The MPAA has been on the case of college students for years, pressuring scools to crack down on student residences that were causing the industry 44% of its total losses. We get wind today that this was flat out bullshit, thanks to the fabled caves of Yahoo!
In a 2005 study it commissioned, the Motion Picture Association of America claimed that 44 percent of the industry’s domestic losses came from illegal downloading of movies by college students, who often have access to high-bandwidth networks on campus. But now the MPAA, which represents the U.S. motion picture industry, has told education groups a “human error” in that survey caused it to get the number wrong. It now blames college students for about 15 percent of revenue loss. The MPAA says that’s still significant, and justifies a major effort by colleges and universities to crack down on illegal file-sharing. But Mark Luker, vice president of campus IT group Educause, says it doesn’t account for the fact that more than 80 percent of college students live off campus and aren’t necessarily using college networks. He says 3 percent is a more reasonable estimate for the percentage of revenue that might be at stake on campus networks.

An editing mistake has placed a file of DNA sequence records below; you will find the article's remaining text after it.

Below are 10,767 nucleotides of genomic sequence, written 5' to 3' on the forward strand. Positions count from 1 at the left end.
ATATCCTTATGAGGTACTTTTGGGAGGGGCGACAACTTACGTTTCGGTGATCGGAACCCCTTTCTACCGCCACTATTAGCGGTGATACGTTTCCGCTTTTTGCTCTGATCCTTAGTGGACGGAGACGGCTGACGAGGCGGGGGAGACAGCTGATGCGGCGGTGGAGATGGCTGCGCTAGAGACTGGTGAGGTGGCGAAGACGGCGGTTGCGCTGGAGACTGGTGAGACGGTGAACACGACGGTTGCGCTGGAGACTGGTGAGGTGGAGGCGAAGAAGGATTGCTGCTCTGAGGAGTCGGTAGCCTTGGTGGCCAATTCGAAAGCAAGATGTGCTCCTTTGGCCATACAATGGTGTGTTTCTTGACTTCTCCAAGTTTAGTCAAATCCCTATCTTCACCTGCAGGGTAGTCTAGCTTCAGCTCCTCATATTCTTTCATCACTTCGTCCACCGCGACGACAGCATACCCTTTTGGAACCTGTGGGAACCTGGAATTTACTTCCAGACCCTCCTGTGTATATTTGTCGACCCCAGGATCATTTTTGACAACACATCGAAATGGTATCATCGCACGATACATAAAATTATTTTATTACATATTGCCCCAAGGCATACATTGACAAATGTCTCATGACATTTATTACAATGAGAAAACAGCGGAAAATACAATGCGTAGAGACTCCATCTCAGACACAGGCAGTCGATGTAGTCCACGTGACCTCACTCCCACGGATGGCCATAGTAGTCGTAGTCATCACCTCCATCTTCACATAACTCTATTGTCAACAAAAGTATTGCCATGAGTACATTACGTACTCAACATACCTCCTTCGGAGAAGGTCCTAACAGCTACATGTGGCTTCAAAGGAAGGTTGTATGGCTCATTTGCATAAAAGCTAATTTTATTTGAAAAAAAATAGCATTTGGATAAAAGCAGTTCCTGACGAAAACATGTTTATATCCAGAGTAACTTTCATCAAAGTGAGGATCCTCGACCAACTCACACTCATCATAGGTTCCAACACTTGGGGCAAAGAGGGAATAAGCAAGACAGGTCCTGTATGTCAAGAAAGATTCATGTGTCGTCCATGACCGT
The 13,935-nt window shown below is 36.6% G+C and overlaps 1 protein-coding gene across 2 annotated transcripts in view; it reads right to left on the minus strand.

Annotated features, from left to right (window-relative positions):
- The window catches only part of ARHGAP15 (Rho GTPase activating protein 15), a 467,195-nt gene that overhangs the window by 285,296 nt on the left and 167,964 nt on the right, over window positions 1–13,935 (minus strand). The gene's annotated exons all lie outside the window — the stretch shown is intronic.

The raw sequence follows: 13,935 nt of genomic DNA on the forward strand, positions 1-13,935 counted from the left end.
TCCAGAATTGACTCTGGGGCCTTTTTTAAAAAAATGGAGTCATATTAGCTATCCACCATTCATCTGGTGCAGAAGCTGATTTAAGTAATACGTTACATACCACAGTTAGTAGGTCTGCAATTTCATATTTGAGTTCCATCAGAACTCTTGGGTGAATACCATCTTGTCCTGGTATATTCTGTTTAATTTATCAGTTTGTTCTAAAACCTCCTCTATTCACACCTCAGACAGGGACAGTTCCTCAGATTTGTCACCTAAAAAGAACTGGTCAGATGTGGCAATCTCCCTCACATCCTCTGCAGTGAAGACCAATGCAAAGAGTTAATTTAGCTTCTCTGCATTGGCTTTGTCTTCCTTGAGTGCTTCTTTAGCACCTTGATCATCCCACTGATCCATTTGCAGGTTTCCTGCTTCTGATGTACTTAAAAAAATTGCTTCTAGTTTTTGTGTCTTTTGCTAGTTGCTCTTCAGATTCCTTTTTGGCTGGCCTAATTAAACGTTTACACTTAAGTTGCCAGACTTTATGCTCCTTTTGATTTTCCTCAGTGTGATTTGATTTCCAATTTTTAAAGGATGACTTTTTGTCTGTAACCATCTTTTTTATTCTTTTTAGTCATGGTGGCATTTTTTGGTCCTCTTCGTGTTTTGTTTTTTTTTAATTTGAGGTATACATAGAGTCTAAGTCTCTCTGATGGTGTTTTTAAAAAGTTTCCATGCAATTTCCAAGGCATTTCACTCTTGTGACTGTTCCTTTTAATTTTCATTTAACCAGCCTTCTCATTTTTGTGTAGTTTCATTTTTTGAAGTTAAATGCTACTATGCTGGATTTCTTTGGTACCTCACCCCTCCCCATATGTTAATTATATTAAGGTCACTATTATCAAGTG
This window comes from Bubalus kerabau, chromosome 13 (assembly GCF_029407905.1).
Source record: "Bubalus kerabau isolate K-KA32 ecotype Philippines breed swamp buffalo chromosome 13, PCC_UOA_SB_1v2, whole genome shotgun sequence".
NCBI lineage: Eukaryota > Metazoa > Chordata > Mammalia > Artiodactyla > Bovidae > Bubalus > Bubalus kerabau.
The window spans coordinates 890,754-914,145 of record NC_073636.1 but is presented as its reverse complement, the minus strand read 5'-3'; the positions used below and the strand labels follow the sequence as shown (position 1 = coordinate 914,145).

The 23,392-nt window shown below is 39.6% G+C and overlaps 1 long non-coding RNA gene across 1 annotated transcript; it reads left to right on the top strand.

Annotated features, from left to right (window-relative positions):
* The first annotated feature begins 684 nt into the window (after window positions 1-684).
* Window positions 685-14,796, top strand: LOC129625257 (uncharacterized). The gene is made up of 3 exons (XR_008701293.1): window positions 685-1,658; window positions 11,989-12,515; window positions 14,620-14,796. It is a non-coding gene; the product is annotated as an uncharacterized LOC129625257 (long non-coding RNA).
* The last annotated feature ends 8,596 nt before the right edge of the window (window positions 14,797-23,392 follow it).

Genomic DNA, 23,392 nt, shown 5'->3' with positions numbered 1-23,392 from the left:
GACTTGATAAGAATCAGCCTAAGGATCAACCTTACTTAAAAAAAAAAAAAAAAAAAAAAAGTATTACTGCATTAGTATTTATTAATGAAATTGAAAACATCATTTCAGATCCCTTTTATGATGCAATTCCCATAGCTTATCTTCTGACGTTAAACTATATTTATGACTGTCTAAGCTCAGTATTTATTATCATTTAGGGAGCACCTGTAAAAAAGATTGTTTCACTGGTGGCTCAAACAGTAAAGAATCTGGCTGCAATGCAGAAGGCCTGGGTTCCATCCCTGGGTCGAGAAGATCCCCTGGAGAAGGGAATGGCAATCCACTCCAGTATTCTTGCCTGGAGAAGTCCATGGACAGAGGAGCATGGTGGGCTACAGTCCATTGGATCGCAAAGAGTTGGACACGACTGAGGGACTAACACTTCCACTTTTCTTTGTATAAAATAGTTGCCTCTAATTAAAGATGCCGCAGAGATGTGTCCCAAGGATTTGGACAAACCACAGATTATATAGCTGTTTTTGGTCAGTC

Well, this is no surprise. The MPAA has made all sorts of wild claims about downloading in the past, and when you tabulated the numbers that were going around – it seemed like they didn’t understand how percentage works. We fist noticed this when they claimed that 70% of screen tapings came from Canada, 40% from New York, and China wasn’t even added to the equation. It appears they have decided to come clean and admit that it is a human error.
I am skeptical about the human error card, if I lie and don’t back up my facts – is claiming “human error” a valid excuse? I may use that one! I will admit that is nice to see the MPAA coming out and admitting to their mistakes. But with professionals like Mark Lurker suggesting that 3% is a more reasonable number – it looks like further number crunching needs to be done. 44 to 3 is quite a discrepancy.